REVIEW: SNJO, dir. Tommy Smith, feat. Laura Jurd, Irini Arabatzi, Brian Kellock at Queen's Hall, Edinburgh

The poster for the concert.

Scottish National Jazz Orchestra, directed by Tommy Smith, featuring Laura Jurd, Irini Arabatzi and Brian Kellock
(Queen’s Hall, Edinburgh, 22 April 2018. Concert review by Mark McKergow)

This superlative performance from the SNJO was definitively a ‘concert of two halves’ – both overflowing with outstanding ensemble and solo work from two very different eras of jazz music – from pre-war swing to ECM and free improvisation.

Kenny Wheeler’s Sweet Sister Suite was originally commissioned by Tommy Smith in 1997, the early days of the SNJO. It was premiered in Edinburgh’s Queen’s Hall with Wheeler himself and Norma Winstone as featured soloists. Twenty years on, the work is revived in the same venue with Laura Jurd taking Wheeler’s seat on flugelhorn and Greek vocalist Irini Arabatzi tackling the Winstone vocal parts. The suite’s eight movements are played as a continuous whole, and the result was so entrancing that my pint remained untouched for the entire hour.

The opening set Jurd’s flugelhorn in a short and atmospheric duet with Peter Johnstone’s piano and the atmosphere was electric within seconds. Kevin McKenzie’s guitar then sparred with Jurd, before the first of several magnificent flugelhorn solos; Jurd’s tone can be mellow, and also hit a fine brightness in the blink of an eye. Wheeler’s writing style often interposed ensemble passages between solos, and the SNJO played this with fine precision and intonation, with changes to the pace and rhythms flowing naturally and flawlessly.

Irina Arabatzi came more to the fore in the second movement, Keeper Of The Light, warming to her role of voice-as-instrument and adding occasional sung words. Her solo here following leader Tommy Smith’s typically powerful tenor turn showed a great musicality and flair. Other outstanding moments during this breathtaking performance included Chris Greive’s trombone alongside Arabatzi in Worlds Apart, the movement culminating in an accelerando passage performed without conductor in total unison. Paul Towndrow put in an excellent alto sax solo on Her Love Is An Endless Stream, leading to another glorious ensemble passage before Laura Jurd showed her power and fluidity once again.

Jurd stood aside to allow Sean Gibbs to come forward for a trumpet solo on Wondering Dream, and was plainly as appreciative as the audience for his bright sound and energy. The penultimate movement, Twilight Chant, saw a latin riff build up into another Tommy Smith tenor explosion with the band playing at 100mph and the soloists flying free into group improvisations. The closing moments, Utopian Recital, were by contrast short, majestic and conclusive. Word is that there will be a CD release of this suite in June 2018 which should be a real treat – look out for it.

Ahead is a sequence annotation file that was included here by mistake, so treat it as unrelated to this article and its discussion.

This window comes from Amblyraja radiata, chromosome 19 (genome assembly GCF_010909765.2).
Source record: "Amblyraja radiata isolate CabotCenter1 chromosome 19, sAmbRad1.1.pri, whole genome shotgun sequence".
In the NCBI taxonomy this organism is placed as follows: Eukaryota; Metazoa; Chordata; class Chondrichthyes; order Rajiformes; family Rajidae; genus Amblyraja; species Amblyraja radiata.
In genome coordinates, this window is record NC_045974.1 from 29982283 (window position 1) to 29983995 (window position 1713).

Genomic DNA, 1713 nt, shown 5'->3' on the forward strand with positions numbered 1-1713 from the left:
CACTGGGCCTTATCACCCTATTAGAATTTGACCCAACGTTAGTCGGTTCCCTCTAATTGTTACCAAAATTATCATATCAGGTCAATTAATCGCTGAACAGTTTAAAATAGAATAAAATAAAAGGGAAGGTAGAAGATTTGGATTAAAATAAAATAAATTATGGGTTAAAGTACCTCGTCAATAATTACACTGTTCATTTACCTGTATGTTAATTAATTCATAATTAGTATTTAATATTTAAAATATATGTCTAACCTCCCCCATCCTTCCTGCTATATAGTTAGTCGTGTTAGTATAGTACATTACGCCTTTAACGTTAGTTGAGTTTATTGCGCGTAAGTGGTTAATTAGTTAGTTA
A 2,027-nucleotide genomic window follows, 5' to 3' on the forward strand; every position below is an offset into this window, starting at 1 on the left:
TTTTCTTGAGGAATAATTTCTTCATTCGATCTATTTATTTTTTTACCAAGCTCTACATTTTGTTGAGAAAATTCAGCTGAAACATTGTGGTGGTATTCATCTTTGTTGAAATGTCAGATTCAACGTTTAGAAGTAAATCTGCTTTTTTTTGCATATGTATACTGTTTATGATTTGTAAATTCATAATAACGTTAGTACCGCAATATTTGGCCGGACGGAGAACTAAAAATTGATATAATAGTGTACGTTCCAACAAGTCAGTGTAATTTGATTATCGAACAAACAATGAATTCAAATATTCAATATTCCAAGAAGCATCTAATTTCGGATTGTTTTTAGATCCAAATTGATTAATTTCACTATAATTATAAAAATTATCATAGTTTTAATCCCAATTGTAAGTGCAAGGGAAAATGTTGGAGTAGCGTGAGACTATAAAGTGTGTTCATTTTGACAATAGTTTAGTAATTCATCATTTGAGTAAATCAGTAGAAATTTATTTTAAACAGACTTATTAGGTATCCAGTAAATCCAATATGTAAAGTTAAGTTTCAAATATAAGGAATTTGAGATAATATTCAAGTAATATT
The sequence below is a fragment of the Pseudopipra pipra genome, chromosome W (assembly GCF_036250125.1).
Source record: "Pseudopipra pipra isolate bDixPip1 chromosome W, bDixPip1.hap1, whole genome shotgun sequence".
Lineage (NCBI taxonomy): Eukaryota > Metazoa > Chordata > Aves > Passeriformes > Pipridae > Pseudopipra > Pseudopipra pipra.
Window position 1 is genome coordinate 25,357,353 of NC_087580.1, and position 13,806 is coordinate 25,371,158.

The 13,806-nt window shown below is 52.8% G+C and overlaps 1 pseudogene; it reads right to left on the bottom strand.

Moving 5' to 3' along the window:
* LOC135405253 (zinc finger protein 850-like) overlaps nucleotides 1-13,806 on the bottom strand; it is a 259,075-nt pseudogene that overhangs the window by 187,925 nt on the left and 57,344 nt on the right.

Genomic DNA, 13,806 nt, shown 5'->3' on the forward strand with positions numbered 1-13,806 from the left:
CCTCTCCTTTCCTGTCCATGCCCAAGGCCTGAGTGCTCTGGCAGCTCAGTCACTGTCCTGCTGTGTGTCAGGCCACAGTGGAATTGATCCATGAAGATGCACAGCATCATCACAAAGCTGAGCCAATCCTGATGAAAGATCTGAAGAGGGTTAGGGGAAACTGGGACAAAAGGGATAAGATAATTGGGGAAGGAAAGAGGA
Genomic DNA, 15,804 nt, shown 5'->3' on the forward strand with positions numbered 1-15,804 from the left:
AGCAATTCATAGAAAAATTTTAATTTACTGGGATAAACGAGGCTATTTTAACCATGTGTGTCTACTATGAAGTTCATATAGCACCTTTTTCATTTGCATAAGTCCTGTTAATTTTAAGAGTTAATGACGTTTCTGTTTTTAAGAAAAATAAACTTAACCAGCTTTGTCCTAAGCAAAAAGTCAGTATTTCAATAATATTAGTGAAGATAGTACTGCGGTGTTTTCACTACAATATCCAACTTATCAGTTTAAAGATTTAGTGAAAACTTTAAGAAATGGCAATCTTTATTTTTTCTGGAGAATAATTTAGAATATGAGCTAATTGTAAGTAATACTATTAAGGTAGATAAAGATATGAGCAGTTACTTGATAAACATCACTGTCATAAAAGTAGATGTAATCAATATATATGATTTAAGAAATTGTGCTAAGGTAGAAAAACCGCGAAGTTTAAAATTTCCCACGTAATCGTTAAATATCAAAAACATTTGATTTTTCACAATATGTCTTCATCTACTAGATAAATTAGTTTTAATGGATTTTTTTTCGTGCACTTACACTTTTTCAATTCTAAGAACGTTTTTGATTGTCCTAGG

This performance would have made an outstanding concert on its own. However, after just 20 minutes the SNJO were back on the stand with a completely new project featuring the music of Mary Lou Williams, pianist, composer and arranger whose output ranged from the 1930s era of Benny Goodman and Duke Ellington through the bebop period with Dizzy Gillespie into the 1960s and 1970s.

Williams is one of those ‘hidden figures’ of jazz, working at the very top for decades without becoming a leading star, and the SNJO did justice to this range of output. Edinburgh favourite Brian Kellock took up the piano seat and showed his versatility throughout. The opening Mary’s Idea and Camel Hop really caught the dance hall smoky mood, with top-class dynamics from the ensemble and bright clarinet interjections from Martin Kershaw.  From the other end of Williams’ career, Aries Mood from 1968, composed for the Danish Radio Jazz Orchestra as a tribute to Ben Webster, had space for multiple reed solos.

Irini Arabatzi returned to the stage for a sultry rendition of What Your Story, Morning Glory? (no Gallaghers here, of course) and a successful run at a feminised take on In The Land of OO-BLA-DEE, written for Dizzy Gillespie and his orchestra in 1949: full of bebop phrases, flattened 5ths and space for Kellock to stretch his fingers. The evening concluded after close on three hours with Jump Caprice, a hugely swinging 12-bar blues which allowed tenor player Konrad Wiszniewski to finally emerge from the shadows and channel his inner Paul Gonsalves at the microphone.

To experience either of these sets would have made for a fine show.  To hear them both on the same evening from musicians overflowing in all directions with creativity and collective endeavour was an unforgettable privilege.  If there was a finer evening of jazz on this planet on 22 April 2018, I don’t know where I’d look for it.

Scottish National Jazz Orchestra:
Reeds: Tommy Smith, Martin Keshaw,  Paul Towndrow, Konrad Wieszniewski, Bill Fleming
Trumpets: Jim Davison, Sean Gibbs, Tom MacNiven, Lorne Cowieson
Trombones: Chris Greive, Liam Shorthall, Kevin Garrity, Michael Owers
Rhythm: Peter Johnstone (piano), Kevin McKenzie (guitars), Calum Gourlay (double bass), Sebastiaan de Krom (drums, sitting in for regular drummer Alyn Cosker)

LINK Video of SNJO, Laura Jurd and Irini Arabatzi in rehearsal for these performances.

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